• The values returned by getComputedStyle are resolved values. These are usually the same as CSS 2.1’s computed values, but for some older properties like width, height, or padding, they are instead the same as used values. Originally, CSS 2.0 defined the computed values as the "ready to be used" final values of properties after cascading and inheritance, but CSS 2.1 redefined them as pre-layout, and used values as post-layout. For CSS 2.0 properties, getComputedStyle returns the old meaning of computed values, now called used values. An example difference between pre- and post-layout values includes the resolution of percentages for width or height, as those will be replaced by their pixel equivalent only for used values.
  • Returned values are sometimes deliberately inaccurate. To avoid the “CSS History Leak” security issue, browsers may lie about the computed styles for a visited link, returning values as if the user never visited the linked URL. See Plugging the CSS History Leak and Privacy-related changes coming to CSS :visited for examples of how this is implemented.
  • During CSS transitions, getComputedStyle returns the original property value in Firefox, but the final property value in WebKit.
  • In Firefox, properties with the value auto return the used value, not the value auto. So if you apply top:auto and bottom:0 on an element with height:30px and a containing block of height:100px, Firefox's computed style for top returns 70px, as 100 − 30 = 70.

Specifications

Specification Status Comment
CSS Object Model (CSSOM)
The definition of 'getComputedStyle()' in that specification.
Working Draft  
Document Object Model (DOM) Level 2 Style Specification
The definition of 'getComputedStyle()' in that specification.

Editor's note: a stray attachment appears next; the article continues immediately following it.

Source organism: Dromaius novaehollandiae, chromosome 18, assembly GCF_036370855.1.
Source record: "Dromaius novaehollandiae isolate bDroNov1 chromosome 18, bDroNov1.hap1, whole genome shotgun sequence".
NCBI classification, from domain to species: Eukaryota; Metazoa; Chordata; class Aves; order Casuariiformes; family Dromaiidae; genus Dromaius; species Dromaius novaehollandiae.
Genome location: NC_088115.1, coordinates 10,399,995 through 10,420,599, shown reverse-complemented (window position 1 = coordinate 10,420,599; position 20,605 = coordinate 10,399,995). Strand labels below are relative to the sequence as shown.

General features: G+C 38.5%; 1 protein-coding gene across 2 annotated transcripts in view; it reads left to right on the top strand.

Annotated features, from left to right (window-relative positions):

Obsolete Initial definition

Browser compatibility

Update compatibility data on GitHub
DesktopMobile
ChromeEdgeFirefoxInternet ExplorerOperaSafariAndroid webviewChrome for AndroidEdge MobileFirefox for AndroidOpera for AndroidSafari on iOSSamsung Internet
Basic supportChrome Full support YesEdge Full support YesFirefox Full support Yes
Notes
Full support Yes
Notes
Notes Before version 62 this function returned null when called on a Window with no presentation (e.g. an iframe with display: none; set). Since 62 it returns a CSSStyleDeclaration object with length 0, containing empty strings (bug 1467722; also see bug 1471231 for further work).
IE Full support 9Opera Full support YesSafari Full support YesWebView Android Full support YesChrome Android Full support YesEdge Mobile Full support YesFirefox Android Full support Yes
Notes
Full support Yes
Notes
Notes Before version 62 this function returned null when called on a Window with no presentation (e.g. an iframe with display: none; set). Since 62 it returns a CSSStyleDeclaration object with length 0, containing empty strings (bug 1467722; also see bug 1471231 for further work).
Opera Android Full support YesSafari iOS Full support YesSamsung Internet Android ?
Pseudo-element supportChrome Full support YesEdge ? Firefox Full support YesIE Full support 9Opera Full support 15Safari Full support YesWebView Android ? Chrome Android ? Edge Mobile ? Firefox Android ? Opera Android ? Safari iOS ? Samsung Internet Android Full support Yes

Legend

Full support  
Full support
Compatibility unknown  
Compatibility unknown
See implementation notes.
See implementation notes.

See also